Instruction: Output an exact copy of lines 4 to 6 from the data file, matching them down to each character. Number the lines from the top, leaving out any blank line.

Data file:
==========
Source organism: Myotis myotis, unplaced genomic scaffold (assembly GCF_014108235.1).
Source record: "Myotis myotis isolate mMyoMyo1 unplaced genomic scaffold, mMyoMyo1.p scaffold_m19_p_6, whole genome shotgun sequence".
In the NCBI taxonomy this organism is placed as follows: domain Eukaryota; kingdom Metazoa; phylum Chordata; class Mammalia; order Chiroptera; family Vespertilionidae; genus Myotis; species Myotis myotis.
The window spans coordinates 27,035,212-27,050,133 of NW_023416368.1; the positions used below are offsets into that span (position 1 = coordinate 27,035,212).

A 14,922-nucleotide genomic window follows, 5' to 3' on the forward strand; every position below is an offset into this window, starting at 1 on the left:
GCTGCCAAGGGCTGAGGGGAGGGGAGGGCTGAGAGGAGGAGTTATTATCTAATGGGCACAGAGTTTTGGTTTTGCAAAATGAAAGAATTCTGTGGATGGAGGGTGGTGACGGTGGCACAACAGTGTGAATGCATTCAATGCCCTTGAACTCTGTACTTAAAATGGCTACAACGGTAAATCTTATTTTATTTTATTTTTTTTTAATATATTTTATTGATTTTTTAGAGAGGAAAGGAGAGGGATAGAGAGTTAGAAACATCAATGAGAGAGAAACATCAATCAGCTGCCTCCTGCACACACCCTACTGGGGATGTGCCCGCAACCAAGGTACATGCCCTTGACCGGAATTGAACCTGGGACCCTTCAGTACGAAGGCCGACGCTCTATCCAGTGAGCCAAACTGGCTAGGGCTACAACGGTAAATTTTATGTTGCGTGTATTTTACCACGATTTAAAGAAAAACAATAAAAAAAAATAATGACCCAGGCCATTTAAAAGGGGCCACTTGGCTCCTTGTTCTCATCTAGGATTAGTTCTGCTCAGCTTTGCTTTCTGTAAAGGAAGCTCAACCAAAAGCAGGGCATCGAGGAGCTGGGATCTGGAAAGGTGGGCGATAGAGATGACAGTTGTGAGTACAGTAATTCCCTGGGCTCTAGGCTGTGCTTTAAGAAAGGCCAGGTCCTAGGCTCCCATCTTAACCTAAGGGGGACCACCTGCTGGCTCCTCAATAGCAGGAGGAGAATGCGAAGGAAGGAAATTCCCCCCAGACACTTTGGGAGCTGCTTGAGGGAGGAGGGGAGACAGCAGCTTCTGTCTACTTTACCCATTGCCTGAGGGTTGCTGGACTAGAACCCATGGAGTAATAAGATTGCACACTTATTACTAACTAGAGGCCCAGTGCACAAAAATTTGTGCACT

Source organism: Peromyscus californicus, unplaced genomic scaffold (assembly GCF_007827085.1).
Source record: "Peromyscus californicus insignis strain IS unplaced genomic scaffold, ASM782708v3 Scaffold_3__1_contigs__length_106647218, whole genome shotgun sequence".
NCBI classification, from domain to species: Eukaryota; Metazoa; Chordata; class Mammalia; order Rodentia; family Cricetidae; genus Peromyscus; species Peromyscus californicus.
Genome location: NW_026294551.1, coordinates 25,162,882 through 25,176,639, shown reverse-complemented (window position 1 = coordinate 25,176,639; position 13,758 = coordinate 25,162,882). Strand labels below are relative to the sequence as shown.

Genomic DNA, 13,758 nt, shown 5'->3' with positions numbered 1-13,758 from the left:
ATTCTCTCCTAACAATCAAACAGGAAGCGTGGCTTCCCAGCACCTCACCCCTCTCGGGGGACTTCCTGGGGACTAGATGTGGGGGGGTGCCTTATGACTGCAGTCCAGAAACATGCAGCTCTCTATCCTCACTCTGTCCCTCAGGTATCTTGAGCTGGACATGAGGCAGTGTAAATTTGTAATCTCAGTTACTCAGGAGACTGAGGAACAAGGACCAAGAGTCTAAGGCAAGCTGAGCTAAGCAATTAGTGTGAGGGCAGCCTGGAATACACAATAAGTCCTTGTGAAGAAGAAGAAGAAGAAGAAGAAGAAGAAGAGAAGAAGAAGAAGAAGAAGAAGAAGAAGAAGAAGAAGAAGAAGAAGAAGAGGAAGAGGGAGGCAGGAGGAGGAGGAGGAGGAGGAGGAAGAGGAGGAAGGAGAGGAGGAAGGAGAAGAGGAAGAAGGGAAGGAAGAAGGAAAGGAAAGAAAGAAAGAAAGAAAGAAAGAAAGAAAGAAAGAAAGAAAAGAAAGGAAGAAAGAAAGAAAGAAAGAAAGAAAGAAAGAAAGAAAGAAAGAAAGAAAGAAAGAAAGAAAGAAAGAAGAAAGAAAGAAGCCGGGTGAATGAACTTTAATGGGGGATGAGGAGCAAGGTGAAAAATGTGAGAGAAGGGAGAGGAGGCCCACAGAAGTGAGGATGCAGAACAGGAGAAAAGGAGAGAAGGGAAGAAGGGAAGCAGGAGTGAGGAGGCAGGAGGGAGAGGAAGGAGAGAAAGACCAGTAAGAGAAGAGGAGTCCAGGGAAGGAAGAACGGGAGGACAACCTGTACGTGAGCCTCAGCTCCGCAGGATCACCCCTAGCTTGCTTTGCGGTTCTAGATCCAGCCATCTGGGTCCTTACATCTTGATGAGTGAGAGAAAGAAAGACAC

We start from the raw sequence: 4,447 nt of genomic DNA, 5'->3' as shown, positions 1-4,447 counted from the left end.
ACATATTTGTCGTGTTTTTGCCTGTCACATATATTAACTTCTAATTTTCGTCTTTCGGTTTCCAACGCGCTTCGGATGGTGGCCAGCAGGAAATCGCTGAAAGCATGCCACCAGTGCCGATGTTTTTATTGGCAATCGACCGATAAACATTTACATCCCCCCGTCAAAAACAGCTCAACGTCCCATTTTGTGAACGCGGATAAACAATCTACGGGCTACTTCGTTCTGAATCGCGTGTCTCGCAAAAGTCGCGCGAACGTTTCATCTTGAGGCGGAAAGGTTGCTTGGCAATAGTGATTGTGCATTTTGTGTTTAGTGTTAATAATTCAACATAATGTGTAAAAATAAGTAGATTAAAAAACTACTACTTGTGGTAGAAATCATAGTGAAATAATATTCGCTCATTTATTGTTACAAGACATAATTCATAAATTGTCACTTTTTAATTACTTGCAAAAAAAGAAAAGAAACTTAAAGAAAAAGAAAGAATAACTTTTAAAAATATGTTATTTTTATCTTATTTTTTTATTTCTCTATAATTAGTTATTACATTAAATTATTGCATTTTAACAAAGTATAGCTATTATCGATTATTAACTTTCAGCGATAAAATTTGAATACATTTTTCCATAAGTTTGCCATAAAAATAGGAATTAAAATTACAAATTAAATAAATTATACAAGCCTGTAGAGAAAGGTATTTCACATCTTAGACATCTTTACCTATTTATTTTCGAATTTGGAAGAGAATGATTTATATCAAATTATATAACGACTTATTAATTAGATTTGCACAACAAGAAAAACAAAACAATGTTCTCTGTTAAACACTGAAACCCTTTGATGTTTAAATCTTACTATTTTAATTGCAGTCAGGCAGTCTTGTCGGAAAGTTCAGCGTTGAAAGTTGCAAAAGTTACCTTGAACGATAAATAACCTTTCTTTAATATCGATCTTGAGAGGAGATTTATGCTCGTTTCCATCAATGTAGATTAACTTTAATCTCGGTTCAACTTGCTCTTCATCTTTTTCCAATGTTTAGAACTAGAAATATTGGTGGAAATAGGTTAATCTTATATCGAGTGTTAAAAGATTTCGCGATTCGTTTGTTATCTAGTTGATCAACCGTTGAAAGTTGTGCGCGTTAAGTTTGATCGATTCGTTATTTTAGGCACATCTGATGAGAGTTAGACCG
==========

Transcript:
The window spans coordinates 27,035,212-27,050,133 of NW_023416368.1; the positions used below are offsets into that span (position 1 = coordinate 27,035,212).

A 14,922-nucleotide genomic window follows, 5' to 3' on the forward strand; every position below is an offset into this window, starting at 1 on the left:
GCTGCCAAGGGCTGAGGGGAGGGGAGGGCTGAGAGGAGGAGTTATTATCTAATGGGCACAGAGTTTTGGTTTTGCAAAATGAAAGAATTCTGTGGATGGAGGGTGGTGACGGTGGCACAACAGTGTGAATGCATTCAATGCCCTTGAACTCTGTACTTAAAATGGCTACAACGGTAAATCTTATTTTATTTTATTTTTTTTTAATATATTTTATTGATTTTTTAGAGAGGAAAGGAGAGGGATAGAGAGTTAGAAACATCAATGAGAGAGAAACATCAATCAGCTGCCTCCTGCACACACCCTACTGGGGATGTGCCCGCAACCAAGGTACATGCCCTTGACCGGAATTGAACCTGGGACCCTTCAGTACGAAGGCCGACGCTCTATCCAGTGAGCCAAACTGGCTAGGGCTACAACGGTAAATTTTATGTTGCGTGTATTTTACCACGATTTAAAGAAAAACAATAAAAAAAAATAATGACCCAGGCCATTTAAAAGGGGCCACTTGGCTCCTTGTTCTCATCTAGGATTAGTTCTGCTCAGCTTTGCTTTCTGTAAAGGAAGCTCAACCAAAAGCAGGGCATCGAGGAGCTGGGATCTGGAAAGGTGGGCGATAGAGATGACAGTTGTGAGTACAGTAATTCCCTGGGCTCTAGGCTGTGCTTTAAGAAAGGCCAGGTCCTAGGCTCCCATCTTAACCTAAGGGGGACCACCTGCTGGCTCCTCAATAGCAGGAGGAGAATGCGAAGGAAGGAAATTCCCCCCAGACACTTTGGGAGCTGCTTGAGGGAGGAGGGGAGACAGCAGCTTCTGTCTACTTTACCCATTGCCTGAGGGTTGCTGGACTAGAACCCATGGAGTAATAAGATTGCACACTTATTACTAACTAGAGGCCCAGTGCACAAAAATTTGTGCACT